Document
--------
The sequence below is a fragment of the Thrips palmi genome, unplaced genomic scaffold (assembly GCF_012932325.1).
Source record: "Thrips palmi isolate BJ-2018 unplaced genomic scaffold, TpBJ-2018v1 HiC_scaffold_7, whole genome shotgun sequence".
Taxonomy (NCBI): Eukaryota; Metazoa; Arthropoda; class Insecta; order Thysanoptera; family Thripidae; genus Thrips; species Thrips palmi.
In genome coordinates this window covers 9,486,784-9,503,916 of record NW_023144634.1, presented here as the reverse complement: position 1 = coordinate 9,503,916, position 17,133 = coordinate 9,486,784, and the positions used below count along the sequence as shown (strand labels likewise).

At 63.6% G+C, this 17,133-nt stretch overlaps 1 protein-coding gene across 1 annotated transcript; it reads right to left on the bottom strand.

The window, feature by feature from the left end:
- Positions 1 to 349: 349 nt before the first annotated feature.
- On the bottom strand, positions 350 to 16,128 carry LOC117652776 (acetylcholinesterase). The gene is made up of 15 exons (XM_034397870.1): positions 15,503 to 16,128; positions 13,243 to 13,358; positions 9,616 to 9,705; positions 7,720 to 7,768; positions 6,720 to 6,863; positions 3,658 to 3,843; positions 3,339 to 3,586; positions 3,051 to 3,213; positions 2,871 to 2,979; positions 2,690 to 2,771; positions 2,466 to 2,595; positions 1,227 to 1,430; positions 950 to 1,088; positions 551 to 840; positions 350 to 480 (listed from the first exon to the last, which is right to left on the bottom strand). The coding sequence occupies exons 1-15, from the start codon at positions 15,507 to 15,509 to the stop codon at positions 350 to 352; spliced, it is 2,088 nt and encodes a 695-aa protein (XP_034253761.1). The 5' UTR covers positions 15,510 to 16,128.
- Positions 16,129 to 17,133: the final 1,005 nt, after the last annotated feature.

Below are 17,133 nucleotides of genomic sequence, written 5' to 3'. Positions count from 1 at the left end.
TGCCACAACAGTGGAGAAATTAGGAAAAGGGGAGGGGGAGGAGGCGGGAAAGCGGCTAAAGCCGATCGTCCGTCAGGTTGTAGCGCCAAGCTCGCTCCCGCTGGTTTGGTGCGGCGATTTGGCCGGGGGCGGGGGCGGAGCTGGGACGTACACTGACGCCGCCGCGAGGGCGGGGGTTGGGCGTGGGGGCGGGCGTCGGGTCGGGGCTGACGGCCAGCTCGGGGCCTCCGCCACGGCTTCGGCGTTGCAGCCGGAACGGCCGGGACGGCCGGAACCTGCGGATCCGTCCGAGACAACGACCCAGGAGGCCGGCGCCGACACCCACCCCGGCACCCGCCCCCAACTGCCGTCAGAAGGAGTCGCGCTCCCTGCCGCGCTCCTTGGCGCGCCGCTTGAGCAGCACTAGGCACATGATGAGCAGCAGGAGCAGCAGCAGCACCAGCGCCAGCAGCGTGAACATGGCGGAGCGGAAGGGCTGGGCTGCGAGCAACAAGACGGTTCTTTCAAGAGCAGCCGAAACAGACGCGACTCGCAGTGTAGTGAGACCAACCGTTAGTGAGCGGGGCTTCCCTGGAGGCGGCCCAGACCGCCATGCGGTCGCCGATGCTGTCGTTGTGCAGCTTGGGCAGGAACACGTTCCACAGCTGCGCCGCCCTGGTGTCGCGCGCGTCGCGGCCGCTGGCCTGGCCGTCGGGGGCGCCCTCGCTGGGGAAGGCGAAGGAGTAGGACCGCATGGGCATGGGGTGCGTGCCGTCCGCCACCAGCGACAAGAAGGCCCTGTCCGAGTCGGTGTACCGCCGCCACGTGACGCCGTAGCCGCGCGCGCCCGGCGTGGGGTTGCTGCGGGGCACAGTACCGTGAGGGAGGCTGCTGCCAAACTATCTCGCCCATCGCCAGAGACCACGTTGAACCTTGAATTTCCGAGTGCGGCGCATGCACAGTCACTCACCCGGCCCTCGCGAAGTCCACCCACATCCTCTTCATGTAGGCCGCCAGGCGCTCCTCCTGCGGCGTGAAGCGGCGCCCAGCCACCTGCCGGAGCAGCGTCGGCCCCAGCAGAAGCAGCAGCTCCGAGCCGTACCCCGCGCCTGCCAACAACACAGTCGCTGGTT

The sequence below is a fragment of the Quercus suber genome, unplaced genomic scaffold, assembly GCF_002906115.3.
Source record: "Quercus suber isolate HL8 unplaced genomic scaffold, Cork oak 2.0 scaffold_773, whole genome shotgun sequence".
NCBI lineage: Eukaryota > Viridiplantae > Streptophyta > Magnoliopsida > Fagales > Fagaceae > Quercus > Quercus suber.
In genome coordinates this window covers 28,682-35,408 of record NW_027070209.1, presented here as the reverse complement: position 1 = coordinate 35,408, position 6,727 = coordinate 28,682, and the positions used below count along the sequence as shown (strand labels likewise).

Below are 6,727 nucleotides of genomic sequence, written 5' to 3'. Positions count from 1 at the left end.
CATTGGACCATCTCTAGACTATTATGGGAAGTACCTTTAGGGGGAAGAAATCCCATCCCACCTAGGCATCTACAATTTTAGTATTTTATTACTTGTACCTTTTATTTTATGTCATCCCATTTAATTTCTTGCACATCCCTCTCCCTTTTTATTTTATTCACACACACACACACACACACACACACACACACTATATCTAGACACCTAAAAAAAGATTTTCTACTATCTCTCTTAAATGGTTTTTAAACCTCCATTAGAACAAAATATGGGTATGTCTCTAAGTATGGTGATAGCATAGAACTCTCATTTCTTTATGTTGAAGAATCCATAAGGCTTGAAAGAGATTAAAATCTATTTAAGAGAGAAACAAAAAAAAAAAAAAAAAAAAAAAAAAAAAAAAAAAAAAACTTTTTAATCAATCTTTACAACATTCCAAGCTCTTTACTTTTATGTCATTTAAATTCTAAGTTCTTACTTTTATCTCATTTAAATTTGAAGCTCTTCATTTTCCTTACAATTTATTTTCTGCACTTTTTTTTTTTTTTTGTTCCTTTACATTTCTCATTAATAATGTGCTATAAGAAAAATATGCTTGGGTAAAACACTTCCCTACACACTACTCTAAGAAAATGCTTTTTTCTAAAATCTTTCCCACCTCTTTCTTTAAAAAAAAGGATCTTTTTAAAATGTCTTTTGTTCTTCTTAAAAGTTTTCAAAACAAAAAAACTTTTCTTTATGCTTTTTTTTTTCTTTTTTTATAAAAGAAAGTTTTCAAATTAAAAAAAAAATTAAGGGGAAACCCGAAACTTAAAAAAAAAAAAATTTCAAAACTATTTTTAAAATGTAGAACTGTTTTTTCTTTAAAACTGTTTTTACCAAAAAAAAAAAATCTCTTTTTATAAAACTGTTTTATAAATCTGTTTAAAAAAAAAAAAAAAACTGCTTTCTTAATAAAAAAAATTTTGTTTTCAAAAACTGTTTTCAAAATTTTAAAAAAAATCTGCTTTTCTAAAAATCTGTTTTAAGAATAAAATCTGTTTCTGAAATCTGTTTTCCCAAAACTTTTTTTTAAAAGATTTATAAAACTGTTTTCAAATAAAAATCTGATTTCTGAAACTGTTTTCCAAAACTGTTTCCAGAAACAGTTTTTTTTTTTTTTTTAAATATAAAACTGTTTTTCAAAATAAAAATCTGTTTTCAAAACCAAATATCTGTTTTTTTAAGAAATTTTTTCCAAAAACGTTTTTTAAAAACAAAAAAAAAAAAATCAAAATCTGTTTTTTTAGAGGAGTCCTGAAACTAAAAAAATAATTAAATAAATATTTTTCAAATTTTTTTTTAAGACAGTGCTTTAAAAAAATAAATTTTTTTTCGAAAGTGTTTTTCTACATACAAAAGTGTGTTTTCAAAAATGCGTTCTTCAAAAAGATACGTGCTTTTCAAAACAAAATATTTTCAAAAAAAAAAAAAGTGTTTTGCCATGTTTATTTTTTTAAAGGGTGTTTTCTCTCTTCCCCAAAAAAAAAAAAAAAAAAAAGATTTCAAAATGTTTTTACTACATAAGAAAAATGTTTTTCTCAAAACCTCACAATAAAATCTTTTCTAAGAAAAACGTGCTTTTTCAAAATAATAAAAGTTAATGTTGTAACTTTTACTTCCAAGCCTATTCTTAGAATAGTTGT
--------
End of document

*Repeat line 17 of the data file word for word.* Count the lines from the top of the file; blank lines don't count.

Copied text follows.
CATTGGACCATCTCTAGACTATTATGGGAAGTACCTTTAGGGGGAAGAAATCCCATCCCACCTAGGCATCTACAATTTTAGTATTTTATTACTTGTACCTTTTATTTTATGTCATCCCATTTAATTTCTTGCACATCCCTCTCCCTTTTTATTTTATTCACACACACACACACACACACACACACACACACTATATCTAGACACCTAAAAAAAGATTTTCTACTATCTCTCTTAAATGGTTTTTAAACCTCCATTAGAACAAAATATGGGTATGTCTCTAAGTATGGTGATAGCATAGAACTCTCATTTCTTTATGTTGAAGAATCCATAAGGCTTGAAAGAGATTAAAATCTATTTAAGAGAGAAACAAAAAAAAAAAAAAAAAAAAAAAAAAAAAAAAAAAAAAACTTTTTAATCAATCTTTACAACATTCCAAGCTCTTTACTTTTATGTCATTTAAATTCTAAGTTCTTACTTTTATCTCATTTAAATTTGAAGCTCTTCATTTTCCTTACAATTTATTTTCTGCACTTTTTTTTTTTTTTTGTTCCTTTACATTTCTCATTAATAATGTGCTATAAGAAAAATATGCTTGGGTAAAACACTTCCCTACACACTACTCTAAGAAAATGCTTTTTTCTAAAATCTTTCCCACCTCTTTCTTTAAAAAAAAGGATCTTTTTAAAATGTCTTTTGTTCTTCTTAAAAGTTTTCAAAACAAAAAAACTTTTCTTTATGCTTTTTTTTTTCTTTTTTTATAAAAGAAAGTTTTCAAATTAAAAAAAAAATTAAGGGGAAACCCGAAACTTAAAAAAAAAAAAATTTCAAAACTATTTTTAAAATGTAGAACTGTTTTTTCTTTAAAACTGTTTTTACCAAAAAAAAAAAATCTCTTTTTATAAAACTGTTTTATAAATCTGTTTAAAAAAAAAAAAAAAACTGCTTTCTTAATAAAAAAAATTTTGTTTTCAAAAACTGTTTTCAAAATTTTAAAAAAAATCTGCTTTTCTAAAAATCTGTTTTAAGAATAAAATCTGTTTCTGAAATCTGTTTTCCCAAAACTTTTTTTTAAAAGATTTATAAAACTGTTTTCAAATAAAAATCTGATTTCTGAAACTGTTTTCCAAAACTGTTTCCAGAAACAGTTTTTTTTTTTTTTTTAAATATAAAACTGTTTTTCAAAATAAAAATCTGTTTTCAAAACCAAATATCTGTTTTTTTAAGAAATTTTTTCCAAAAACGTTTTTTAAAAACAAAAAAAAAAAAATCAAAATCTGTTTTTTTAGAGGAGTCCTGAAACTAAAAAAATAATTAAATAAATATTTTTCAAATTTTTTTTTAAGACAGTGCTTTAAAAAAATAAATTTTTTTTCGAAAGTGTTTTTCTACATACAAAAGTGTGTTTTCAAAAATGCGTTCTTCAAAAAGATACGTGCTTTTCAAAACAAAATATTTTCAAAAAAAAAAAAAGTGTTTTGCCATGTTTATTTTTTTAAAGGGTGTTTTCTCTCTTCCCCAAAAAAAAAAAAAAAAAAAAGATTTCAAAATGTTTTTACTACATAAGAAAAATGTTTTTCTCAAAACCTCACAATAAAATCTTTTCTAAGAAAAACGTGCTTTTTCAAAATAATAAAAGTTAATGTTGTAACTTTTACTTCCAAGCCTATTCTTAGAATAGTTGT